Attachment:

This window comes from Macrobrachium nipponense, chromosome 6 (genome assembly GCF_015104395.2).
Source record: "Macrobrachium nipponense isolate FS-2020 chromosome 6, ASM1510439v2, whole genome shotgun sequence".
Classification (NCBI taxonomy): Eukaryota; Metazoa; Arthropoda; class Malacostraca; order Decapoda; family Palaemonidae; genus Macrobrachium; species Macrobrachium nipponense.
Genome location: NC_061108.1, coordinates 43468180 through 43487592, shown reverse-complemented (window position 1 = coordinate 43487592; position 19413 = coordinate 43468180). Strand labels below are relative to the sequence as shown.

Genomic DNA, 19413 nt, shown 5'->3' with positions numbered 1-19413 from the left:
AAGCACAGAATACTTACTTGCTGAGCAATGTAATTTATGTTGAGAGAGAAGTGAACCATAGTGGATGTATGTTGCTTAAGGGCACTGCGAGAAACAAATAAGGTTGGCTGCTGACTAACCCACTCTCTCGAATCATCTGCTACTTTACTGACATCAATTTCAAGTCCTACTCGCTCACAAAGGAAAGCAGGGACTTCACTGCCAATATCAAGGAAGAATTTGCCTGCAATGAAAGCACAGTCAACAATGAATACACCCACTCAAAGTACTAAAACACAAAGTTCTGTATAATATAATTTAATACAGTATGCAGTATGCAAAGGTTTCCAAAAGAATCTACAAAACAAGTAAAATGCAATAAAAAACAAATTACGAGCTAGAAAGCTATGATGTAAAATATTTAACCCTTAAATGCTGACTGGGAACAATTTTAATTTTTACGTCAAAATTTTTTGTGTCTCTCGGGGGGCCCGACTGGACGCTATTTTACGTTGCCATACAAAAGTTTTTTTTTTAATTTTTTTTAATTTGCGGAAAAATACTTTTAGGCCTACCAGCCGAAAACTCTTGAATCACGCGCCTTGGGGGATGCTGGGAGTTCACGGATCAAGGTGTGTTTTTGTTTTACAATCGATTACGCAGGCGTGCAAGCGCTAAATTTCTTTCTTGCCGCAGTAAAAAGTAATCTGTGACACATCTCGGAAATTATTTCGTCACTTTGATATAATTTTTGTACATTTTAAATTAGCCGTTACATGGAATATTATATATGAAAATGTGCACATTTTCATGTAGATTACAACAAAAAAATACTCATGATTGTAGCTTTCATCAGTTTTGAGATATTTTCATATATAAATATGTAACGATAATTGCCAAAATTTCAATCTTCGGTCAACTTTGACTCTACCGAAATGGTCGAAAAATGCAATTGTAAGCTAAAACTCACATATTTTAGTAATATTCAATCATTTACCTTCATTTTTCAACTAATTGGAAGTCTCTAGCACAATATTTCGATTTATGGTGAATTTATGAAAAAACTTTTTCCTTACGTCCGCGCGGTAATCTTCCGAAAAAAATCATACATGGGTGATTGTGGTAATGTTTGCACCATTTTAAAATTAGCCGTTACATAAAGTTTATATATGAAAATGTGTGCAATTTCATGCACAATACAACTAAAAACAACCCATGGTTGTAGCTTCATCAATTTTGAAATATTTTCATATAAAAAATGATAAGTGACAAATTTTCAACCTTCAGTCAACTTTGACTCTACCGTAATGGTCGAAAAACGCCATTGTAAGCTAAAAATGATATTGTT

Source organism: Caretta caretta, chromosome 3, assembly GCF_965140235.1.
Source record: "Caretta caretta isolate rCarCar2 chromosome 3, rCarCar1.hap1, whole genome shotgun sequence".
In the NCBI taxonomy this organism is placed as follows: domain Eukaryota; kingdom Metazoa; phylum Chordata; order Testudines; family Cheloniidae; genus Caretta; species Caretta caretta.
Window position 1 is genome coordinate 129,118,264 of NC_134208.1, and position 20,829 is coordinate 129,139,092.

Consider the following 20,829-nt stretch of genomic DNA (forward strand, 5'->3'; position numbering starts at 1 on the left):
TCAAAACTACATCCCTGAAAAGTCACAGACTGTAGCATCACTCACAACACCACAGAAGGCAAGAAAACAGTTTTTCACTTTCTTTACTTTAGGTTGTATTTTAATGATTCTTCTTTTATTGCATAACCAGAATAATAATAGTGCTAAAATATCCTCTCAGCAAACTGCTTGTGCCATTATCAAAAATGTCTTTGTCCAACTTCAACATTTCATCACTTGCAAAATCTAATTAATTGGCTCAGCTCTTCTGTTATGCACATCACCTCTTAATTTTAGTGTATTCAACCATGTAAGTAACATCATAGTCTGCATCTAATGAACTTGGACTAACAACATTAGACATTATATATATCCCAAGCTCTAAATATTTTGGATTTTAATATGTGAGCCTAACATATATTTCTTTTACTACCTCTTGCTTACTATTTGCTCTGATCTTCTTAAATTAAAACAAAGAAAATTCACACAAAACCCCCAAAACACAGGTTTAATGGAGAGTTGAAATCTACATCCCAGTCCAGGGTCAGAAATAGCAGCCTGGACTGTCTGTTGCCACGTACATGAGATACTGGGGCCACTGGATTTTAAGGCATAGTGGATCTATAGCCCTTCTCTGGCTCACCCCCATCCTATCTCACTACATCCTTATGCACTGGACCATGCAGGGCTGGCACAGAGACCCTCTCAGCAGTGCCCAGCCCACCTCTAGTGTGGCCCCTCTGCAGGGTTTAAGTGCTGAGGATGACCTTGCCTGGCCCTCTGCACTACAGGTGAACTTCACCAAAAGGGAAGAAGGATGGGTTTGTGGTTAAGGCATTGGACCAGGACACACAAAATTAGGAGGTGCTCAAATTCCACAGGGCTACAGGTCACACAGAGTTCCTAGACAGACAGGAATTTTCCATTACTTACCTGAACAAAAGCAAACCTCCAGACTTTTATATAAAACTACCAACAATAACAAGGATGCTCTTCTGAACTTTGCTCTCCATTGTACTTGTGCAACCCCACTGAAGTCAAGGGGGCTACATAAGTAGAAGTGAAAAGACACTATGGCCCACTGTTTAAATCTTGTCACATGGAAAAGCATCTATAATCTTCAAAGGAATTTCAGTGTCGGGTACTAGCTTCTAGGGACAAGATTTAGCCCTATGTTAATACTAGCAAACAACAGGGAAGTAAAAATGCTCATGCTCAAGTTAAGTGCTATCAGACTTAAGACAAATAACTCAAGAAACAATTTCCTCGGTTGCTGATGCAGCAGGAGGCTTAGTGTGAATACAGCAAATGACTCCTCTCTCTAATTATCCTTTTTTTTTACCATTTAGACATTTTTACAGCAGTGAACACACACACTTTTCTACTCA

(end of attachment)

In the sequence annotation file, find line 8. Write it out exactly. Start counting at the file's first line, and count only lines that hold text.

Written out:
Source record: "Caretta caretta isolate rCarCar2 chromosome 3, rCarCar1.hap1, whole genome shotgun sequence".